Acceptance, mental health difficult for trans Hoosiers | Local News

 Acceptance, mental health difficult for trans Hoosiers | Local News

As a teenager, Lilith Le’fay Belladonna remembers being confused about the relationship between her gender and masculine body and trying to suppress any uncomfortable feelings. She hated the look on her face and felt strange in her body, as if she was born with “wrong parts.”

“I didn’t know, more or less, that trans people existed that way,” said Belladonna, who is now 35 years old. “I didn’t know there were people out there … that I felt.”

Since the social transition 18 months ago, or living as his true self in public, he has had transphobic arguments and banned people from the gas station where he worked in customer service after they made a violent threats.

“I’m tired of trying to live this fake life. Seems like an act… Since that day, things have gotten better and better in my mind. For the longest time… (I didn’t) care. I was sad all the time, ”said Belladonna, of Marion County. “But there’s no point in trying to live my life for other people.”

According to the Pew Research Center, 56% of American adults believe gender is determined by sex given at birth, while 41% believe the opposite. Still the center says more and more people say they know someone who is transgender, or 42% of adults in 2021 compared to 37% of adults in 2017.

Some have called the rise in acceptance and openness to gender diversity an epidemic, pushing for laws that discriminate against transgender youth and adults with little scientific evidence.

Richard Brandon-Friedman, an assistant professor of social work and pediatrics at the Indiana University School of Social Work at IUPUI, advises young people considering moving to Riley Hospital’s Gender Health Clinic for Children, did not accept that account.

“I think there has been a huge improvement in understanding gender diversity that has led young people to have a better sense of their experiences and a way to name their experiences compared to young people. with experiences and never said anything about it, ”Brandon-Friedman said.

“If you have politicians come in, it will only lead to the political association of transgender youth, and their experiences will be a demon if they try to live real lives.”

Lack of social, mental health support

As part of the team that developed the initial protocols for the Gender Health Clinic in 2016, Brandon-Friedman continues to participate as a social worker and works to help youth and parents understand the process. in transition.

She said the two biggest needs she sees are support, whether from family or society, and resolving bodily dysphoria, or the feeling that one’s body doesn’t match another’s sex.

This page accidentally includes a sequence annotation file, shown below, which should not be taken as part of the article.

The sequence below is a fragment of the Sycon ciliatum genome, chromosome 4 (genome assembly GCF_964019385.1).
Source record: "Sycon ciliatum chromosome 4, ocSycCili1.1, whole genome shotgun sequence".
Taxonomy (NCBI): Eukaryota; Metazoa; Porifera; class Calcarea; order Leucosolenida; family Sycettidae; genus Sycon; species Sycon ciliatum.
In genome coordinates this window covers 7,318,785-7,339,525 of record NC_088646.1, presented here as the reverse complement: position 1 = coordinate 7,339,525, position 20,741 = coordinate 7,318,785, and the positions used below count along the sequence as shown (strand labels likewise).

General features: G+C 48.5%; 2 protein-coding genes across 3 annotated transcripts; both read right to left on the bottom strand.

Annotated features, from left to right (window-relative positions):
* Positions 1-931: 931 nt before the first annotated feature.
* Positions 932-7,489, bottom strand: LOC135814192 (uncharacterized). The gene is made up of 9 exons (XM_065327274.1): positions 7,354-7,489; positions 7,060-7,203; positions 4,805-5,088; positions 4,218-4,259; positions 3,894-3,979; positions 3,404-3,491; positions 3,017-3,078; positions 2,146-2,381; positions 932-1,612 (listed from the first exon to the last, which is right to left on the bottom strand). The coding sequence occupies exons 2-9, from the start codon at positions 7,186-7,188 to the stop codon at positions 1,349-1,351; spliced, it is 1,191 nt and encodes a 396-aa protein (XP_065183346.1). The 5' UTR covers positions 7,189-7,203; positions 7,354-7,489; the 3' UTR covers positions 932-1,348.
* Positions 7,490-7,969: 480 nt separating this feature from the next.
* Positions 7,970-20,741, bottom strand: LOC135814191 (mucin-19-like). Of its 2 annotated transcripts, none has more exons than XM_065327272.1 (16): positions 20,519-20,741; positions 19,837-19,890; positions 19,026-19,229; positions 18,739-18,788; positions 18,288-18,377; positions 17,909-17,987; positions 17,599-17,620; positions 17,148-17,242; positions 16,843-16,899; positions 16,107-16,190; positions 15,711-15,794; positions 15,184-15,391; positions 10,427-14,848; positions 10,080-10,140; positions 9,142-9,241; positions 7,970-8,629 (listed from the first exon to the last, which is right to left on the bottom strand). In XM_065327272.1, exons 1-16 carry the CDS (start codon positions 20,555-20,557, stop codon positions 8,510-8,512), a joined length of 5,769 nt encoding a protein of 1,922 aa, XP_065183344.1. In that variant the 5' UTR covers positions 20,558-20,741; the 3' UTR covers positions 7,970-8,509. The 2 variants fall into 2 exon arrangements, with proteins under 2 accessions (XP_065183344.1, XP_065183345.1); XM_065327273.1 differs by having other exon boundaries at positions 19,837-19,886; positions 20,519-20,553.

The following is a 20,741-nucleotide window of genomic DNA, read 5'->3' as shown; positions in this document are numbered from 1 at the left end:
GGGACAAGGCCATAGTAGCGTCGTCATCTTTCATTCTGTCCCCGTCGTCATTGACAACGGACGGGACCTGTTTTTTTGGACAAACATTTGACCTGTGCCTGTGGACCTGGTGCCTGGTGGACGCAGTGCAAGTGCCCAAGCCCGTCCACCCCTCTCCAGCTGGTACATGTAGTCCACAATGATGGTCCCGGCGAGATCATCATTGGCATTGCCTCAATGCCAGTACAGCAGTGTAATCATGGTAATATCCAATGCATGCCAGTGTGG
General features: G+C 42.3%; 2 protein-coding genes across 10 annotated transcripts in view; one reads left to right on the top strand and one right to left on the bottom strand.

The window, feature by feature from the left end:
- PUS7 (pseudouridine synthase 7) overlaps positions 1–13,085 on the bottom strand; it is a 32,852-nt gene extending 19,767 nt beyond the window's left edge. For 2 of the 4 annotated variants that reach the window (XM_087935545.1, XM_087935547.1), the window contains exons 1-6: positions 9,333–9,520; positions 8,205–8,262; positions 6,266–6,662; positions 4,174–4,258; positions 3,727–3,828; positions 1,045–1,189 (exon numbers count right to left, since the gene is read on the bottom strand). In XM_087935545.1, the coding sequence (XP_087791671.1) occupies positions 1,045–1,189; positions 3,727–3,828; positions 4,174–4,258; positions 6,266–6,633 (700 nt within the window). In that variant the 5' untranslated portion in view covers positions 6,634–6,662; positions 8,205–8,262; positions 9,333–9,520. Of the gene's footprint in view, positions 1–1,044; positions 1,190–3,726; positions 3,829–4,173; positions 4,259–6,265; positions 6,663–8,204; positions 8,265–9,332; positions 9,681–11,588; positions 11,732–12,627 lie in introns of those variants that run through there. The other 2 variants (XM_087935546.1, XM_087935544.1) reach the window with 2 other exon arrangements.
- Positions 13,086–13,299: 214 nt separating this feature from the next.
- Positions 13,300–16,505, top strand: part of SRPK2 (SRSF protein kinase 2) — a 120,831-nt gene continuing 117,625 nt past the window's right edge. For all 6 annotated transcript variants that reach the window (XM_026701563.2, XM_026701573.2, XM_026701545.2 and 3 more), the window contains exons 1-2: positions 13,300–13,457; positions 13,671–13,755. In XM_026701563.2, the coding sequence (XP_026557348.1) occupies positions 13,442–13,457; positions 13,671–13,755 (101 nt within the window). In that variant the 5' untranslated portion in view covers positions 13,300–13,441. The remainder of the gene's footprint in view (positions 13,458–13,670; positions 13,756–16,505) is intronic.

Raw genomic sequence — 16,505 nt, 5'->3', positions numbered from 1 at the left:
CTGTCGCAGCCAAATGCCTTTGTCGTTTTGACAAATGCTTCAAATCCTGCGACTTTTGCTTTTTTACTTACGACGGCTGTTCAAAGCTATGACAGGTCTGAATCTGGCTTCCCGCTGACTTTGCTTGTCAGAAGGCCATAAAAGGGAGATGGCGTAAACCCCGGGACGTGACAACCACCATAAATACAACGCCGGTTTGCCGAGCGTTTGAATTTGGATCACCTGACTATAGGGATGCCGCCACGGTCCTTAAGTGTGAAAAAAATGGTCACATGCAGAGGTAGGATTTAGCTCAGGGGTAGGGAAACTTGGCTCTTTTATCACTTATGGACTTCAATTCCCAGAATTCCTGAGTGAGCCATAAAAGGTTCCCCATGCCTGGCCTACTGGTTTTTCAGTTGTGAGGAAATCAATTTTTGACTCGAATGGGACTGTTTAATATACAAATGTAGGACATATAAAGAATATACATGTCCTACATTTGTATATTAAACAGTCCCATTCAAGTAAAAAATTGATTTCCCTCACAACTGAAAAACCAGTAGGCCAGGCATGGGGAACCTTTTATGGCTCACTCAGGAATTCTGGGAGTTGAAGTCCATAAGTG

Riley’s clinic helps with social transitions – such as changing names, appearances and pronouns – by prescribing puberty blockers and gender -confirming hormones. Puberty blockers are often used to delay puberty in children with early menstruation, help some children with growth disorders and even to treat endometriosis.

Brandon-Friedman said the clinic does not perform gender-affirming surgeries but can refer patients to Eskenazi Health’s Gender Health Program, even if most surgeons do not operate on minors.

“I think most young people are just looking for a way to feel comfortable with themselves,” Brandon-Friedman said. “I think part of it comes down to this question of whether young people know and understand their bodies and I think those proposing some (of the anti-trans bans) don’t really understand if what happened. “

In Indiana, Gov. vetoed. Eric Holcomb introduced a bill that would ban transgender female athletes from participating in school sports. The General Assembly, which meets later this month, has vowed to override its veto with a majority vote.

Brandon-Friedman said the Indiana High School Athletic Association, which regulates school sports, has their own rules on participation that are made by professionals, not politicians.

With increasing bans on transgender athletes and their gender-affirming care, advocates are concerned about the impact on mental health. Already rejected by much of society and internally contradicted, young transgender people report attempting suicide at a higher rate than their peers.

The Trevor Project, a nonprofit that supports LGBTQ youth, reports that respecting pronouns, allowing transgender youth to change their names/gender markers and giving young people- on access to gender-affirming spaces lowered the rate of suicide attempts.

“If you’re constantly bombarded with questions about whether there is gender diversity and whether transgender -certified care should be banned or whether transgender athletes should be banned – that’s always a negative message,” he said. Brandon-Friedman. “It’s a constant suggestion that you – that your experience – are wrong. That’s your problem.”

For Belladonna, a divorce and struggle with addiction derailed her transition, and only after she attended a methadone clinic and cleared could she focus on her relationship with her body. Now, to a close group of friends online and a colleague who plans to move to Indiana in a few months, he says he doesn’t want any special attention – just respect.

“There’s a lot of trans hatred in the country right now,” Belladonna said. “I don’t understand why people have this hatred in their heart. It hurts; it can be sad. What we want to do is live our lives like everyone else. ”

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